Consent and Failure to Provide Your Breath in New Jersey: N.J.S.A. 39:4-50.4a
Failure to provide a breath test in New Jersey is governed by N.J.S. 39:4-50.4(a) which provides for the following penalties if convicted:
- For a first offense, the driver’s license will be suspended until an ignition interlock device is placed on the driver’s vehicle for a period of 9-15 months. In addition, there will be fines, surcharges, and alcohol classes at the DMV (known as IDRC classes).
- For a second offense, the driver’s license suspension will be one (1) to (2) years, plus ignition interlock device for two (2) to (4) years, fines, surcharges, and alcohol classes at the DMV
- For a third offense, the driver’s license loss will be eight (8) years, plus 2-4 years interlock, fines, surcharges, and alcohol classes at DMV
Are there Defenses to Avoid a Conviction for Refusal in NJ?
Before the penalties can be imposed or any sentencing occurs, a prosecutor must prove beyond a reasonable doubt that you refused to take the breath test. They must also demonstrate that an officer had probable cause to stop you and believe you drove or intended to drive intoxicated, so they arrested you for driving intoxicated. They must also show the officer clearly explained that they wanted the driver to take the breathalyzer test, how it works, and the consequences for refusing to take the test. However, if the officer had no right to pull the driver over in the first place, a prosecutor may not be able to convict a defendant for refusing a breathalyzer test. Without probable cause to stop a driver, such as speeding, swerving, or other traffic violations, the stop may not have been legal. Therefore, any evidence about what happened after the vehicle stop may be inadmissible in court, meaning a prosecutor cannot use it to convict you of refusal or driving under the influence.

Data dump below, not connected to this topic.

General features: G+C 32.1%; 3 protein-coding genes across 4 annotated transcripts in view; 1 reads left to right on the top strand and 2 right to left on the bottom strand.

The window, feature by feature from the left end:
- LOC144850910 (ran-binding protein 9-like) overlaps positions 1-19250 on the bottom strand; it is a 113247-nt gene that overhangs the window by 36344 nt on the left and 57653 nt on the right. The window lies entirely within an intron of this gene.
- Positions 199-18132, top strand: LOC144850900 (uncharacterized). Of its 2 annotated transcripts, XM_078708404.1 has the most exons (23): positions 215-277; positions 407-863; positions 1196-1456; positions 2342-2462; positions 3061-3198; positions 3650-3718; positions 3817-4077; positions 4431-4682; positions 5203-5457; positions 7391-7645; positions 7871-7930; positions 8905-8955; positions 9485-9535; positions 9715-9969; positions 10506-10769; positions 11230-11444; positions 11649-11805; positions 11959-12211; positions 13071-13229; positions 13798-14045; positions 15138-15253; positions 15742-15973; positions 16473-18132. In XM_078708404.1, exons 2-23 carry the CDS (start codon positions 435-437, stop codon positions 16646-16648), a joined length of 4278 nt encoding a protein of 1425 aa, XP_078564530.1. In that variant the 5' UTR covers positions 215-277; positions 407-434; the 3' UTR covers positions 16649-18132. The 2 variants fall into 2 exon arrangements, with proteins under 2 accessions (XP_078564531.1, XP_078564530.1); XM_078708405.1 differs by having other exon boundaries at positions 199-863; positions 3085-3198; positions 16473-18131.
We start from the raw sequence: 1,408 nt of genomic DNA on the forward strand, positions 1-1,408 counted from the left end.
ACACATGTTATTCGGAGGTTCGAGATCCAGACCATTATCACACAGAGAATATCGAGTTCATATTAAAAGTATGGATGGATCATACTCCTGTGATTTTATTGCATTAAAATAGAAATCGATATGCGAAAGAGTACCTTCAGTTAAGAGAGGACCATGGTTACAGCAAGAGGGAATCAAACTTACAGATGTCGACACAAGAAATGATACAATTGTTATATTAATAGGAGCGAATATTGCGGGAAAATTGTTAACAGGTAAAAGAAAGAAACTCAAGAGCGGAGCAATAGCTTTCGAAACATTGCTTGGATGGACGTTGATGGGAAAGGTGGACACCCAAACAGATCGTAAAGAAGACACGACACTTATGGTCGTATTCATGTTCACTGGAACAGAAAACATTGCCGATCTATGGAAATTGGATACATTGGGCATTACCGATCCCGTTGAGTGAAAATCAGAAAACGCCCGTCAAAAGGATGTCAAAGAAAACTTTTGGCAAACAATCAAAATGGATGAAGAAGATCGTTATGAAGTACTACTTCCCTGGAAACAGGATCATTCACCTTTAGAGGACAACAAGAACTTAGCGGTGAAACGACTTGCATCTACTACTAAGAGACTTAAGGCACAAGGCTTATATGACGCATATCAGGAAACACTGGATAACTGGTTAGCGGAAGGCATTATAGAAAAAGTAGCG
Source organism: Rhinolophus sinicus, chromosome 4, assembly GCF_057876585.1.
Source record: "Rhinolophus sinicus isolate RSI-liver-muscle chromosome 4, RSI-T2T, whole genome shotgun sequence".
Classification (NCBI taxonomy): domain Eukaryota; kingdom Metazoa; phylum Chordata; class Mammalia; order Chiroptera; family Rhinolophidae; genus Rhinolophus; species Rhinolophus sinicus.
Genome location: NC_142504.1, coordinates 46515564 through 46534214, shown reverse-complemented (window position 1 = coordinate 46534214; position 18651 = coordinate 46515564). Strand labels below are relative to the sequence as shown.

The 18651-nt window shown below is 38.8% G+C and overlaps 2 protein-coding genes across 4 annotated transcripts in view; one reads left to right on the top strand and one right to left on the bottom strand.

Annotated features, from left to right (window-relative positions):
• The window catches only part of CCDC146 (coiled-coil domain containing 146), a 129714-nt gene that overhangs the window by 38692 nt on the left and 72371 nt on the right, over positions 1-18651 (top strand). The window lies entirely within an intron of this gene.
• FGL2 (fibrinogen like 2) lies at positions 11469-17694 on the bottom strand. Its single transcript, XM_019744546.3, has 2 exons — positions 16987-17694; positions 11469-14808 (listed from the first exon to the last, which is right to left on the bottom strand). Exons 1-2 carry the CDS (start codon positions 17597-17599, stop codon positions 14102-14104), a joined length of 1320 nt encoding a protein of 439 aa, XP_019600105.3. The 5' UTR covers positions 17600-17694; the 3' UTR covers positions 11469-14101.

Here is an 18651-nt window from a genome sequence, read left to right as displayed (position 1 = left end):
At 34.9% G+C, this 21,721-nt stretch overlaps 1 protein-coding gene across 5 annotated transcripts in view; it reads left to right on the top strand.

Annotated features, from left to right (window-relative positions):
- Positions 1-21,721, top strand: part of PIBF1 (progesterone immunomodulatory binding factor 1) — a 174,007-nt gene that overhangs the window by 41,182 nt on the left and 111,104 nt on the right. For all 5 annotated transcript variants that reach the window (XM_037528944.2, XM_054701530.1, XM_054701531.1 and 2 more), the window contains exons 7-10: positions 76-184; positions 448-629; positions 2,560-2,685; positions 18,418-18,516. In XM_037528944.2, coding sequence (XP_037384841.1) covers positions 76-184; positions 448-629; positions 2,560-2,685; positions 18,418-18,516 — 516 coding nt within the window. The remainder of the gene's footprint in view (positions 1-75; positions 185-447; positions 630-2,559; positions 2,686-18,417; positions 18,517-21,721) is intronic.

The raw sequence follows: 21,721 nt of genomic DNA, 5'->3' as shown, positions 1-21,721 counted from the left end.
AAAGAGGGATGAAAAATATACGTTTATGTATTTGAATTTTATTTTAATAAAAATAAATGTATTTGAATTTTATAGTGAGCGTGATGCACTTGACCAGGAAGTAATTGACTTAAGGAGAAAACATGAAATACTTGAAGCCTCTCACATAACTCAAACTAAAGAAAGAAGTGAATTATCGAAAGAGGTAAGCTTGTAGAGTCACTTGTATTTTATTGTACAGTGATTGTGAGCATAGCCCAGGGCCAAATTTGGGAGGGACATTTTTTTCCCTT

Though the police may charge a driver with refusing to submit to a breath test, the state’s proof must be persuasive beyond a reasonable doubt. Thus, an effective defense strategy to refusal charges is to raise doubts. A skillful DWI defense lawyer with experience handling refusal cases knows how to cast doubt on a police officer’s interpretation or protocol for handling a refusal case. The burden is on the state to prove the defendant had the intent to hinder the breath test, which may be difficult depending on what happened before, during, and after your arrest. In addition, an officer handling the breathalyzer test administration must fully explain how to do the test and the consequences for refusing. Without that complete and adequate warnings and steps as mandated by NJ law, the officer fails to administer the test correctly, and the results may not be admissible in evidence.
Other questions may be whether the defendant understood an officer’s questions, for instance, due to language barriers, hearing difficulties, or cognitive deficiencies. In State v. German Marquez, decided by the New Jersey State Supreme Court in 2010, the state could not convict a Spanish-speaking driver of refusing to take a breath test when the instructions and standard warnings about the breath test were in English. Since the defendant did not understand the English instructions, the court ruled he did not refuse the test. The court specifically stated that the officer must request the driver take the test and explain the consequences of a refusal in a language the defendant understands.
If you need assistance with a refusal charge in Bergen County, contact our Hackensack offices anytime for a free initial consultation.